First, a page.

Science Questions

Would we be able to see rogue planets?

Sun, 12th Sep 2010

Listen Now    Download as mp3 from the show What Happens to a Tankful of Fish in Orbit?


Eric Nolan asked:

Would a rogue planet (a planetar) be visible? So, planets that get booted out of their own system, then wander aimlessly through space. Can this happen, how does it happen and would we be able to see them as presumably they don't produce any light?


Dominic -   Yes, we think there are quite a lot of objects like this. We think solar systems form, and then often many of the smaller planets get thrown out by the larger planets. And one reason we think that is, is that a lot of the solar systems we have seen around other stars have Jupiter sized planets very close in to their host stars. It's absolutely impossible to form these Jupiter sized planets there, so these planets must have formed in the outer parts of these solar systems and then spiralled in. As they spiralled in they will have thrown out any smaller planets that they spiralled past. So there probably are a large number of lonely planets just lying out there in outer space, not near any stars. Unfortunately they are virtually impossible to see and we have no idea how many there are because there's nothing to light them up - they're cold and dark.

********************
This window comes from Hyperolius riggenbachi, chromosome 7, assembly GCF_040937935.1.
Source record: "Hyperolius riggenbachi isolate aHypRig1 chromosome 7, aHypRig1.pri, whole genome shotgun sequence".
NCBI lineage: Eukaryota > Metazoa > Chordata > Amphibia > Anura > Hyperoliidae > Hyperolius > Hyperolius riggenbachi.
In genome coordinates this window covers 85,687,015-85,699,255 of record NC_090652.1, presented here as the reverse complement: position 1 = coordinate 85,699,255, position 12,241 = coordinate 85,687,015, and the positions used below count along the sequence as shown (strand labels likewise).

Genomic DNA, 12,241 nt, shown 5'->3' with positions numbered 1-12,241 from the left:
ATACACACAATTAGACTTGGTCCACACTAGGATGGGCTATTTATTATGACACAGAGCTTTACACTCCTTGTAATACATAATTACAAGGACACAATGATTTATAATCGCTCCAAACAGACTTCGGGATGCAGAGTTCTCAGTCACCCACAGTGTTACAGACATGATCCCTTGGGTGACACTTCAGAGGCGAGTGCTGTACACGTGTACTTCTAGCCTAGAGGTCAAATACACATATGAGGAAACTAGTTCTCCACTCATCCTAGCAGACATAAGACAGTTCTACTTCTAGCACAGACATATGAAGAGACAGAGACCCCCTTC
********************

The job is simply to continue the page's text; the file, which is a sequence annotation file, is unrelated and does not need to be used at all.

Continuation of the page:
Chris -   And let's hope they're not heading this way!



Subscribe Free

Related Content


Make a comment

Yes, planets can be ejected from their parent systems, and even their parent galaxies, and end up travelling alone through space.  Given this then it's possible that one could be heading towards us.

They would certainly be hard to see, but not necessarily impossible to detect.  If the planet is something like the Earth, for example, we might be able to see it in Infra Red (the Earth still has a molten core after 4 billion years), but if it's cooled down, like Mars, then we'd only be able to detect it due to its gravitational perturbation of other bodies. LeeE, Sun, 12th Sep 2010

There are efforts to estimate the number of these small dark bodies by watching lots of reasonably distant and stable stars and looking for the characteristic light variation caused by the gravitational lensing that these small dark gravitating bodies can do.  I believe that so far a few likely events have been observed. Soul Surfer, Fri, 10th Dec 2010

See the whole discussion | Make a comment

Not working please enable javascript
Powered by UKfast
Genetics Society